Then, keeping that spacing exactly how it was, I pinned the piping right to the top of the flaps……which keeps the flaps all together in a long line.

 

Then I sewed the piping right down.

 

Next, I marked exactly where the flaps would go, minus the top raw edge of the flaps/piping.  Then, I marked a little line with a pencil all the way around.

 

Then, starting at the side towards the back of the chair, I placed the strip of flaps upside down and facing downward…….and then started stapling it down right below the line of piping.  The piping really helps with giving it a nice clean edge so you don’t need to use the tacking strip.  But also, if you used the tacking strip here, it would be really thick to staple through.

 

See?  Then, once you pull the flap down, it looks nice and finished.  Now, finish stapling all the way around the flaps and pull the flaps down for good.  (It helped me to run a hot iron along the flap, to give it a flat finish.)

 

 

And lastly, the seat cushion.

 

Again, every cushion will be a little different but here’s a few pictures of what I did.  I took lots of pictures of how the cushion was sewn together….

 

…..and then started picking it apart.

 

Until the whole cushion was in pieces.

 

Then I re-cut every piece:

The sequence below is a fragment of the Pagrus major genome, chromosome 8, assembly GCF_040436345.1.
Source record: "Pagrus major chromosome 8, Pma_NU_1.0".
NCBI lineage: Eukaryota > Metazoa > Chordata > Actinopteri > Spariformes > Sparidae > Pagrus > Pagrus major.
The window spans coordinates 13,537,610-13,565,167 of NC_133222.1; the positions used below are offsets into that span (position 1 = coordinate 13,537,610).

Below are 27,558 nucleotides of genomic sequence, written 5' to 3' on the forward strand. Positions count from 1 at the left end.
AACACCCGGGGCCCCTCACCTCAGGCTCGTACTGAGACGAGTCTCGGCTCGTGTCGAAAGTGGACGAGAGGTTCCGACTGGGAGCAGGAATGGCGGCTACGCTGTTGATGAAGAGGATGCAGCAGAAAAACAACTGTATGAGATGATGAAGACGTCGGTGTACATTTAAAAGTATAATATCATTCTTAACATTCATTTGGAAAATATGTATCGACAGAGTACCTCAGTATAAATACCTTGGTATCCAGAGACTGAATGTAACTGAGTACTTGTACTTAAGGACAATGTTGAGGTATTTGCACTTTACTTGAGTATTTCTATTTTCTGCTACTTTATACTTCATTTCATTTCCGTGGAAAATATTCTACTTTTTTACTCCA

And I even picked out the zipper to re-use it……but then ended up running the zipper of the end of the cut zipper and then couldn’t put it back together.  So if you’re re-using a zipper, be careful with it!  But I also pulled out the cording to use to re-make the piping.

 

 

And then re-sewed the center strip of the cushion back together.

 

Then, sewed the cushion back together.

 

Just remember, take lots of pictures while you take your cushion apart, so that you can remember exactly how it was put together.

 

Then stuff your cushion inside of it’s new cover……….and your chair is now complete.

 

Whew!  All that work.  TOTALLY worth it!!!! :)

 

Now enjoy!

-Ashley

 

 

 

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Comments

150 Responses to “Re-Upholstering 101: How I re-upholstered my swivel armchair”
  1. 1
    Megan says:

    I’m impressed! You even have all the pattern matching up. It looks great!

  2. 2
    Heather says:

    WOW! That is amazing!! I wish my upholstery job on my chair looked as well as that does.

  3. 3

    That is an awesome project! Thanks for sharing and inspiring!

  4. 4
    Suzan says:

    This is the best upholstery tutorial I have seen! I love all the pics and the great explanations!

  5. 5

    Wow. That’s impressive! The chair looks really great!

  6. 6
    fitri says:

    wow, I’m really impressed !!! My hubby has own upholstery company, and I know how hard this work.. you are so talented ..

  7. 7
    Rachel says:

    Wow! Just…wow! Awesome tutorial. I never really wanted to do this till now. You make it look so doable

  8. 8
    Rachel says:

    That’s beautiful!

    Where did you get that new fabric? I don’t know if white will work in our house, but that texture is gorgeous!

    • 8.1
      Ashley says:

      The fabric is from Joann’s. And yeah, this is probably the only room where this white would work. It’s upstairs in the nursery……so no food or shoes up there. It would be a nightmare in our family or living room. But yes, isn’t the texture great? :)

      • 8.1.1
        Anonymous says:

        I found this fabric in gray and love it. How easy is it to clean? I want it for a couch but it must be easy to clean!!!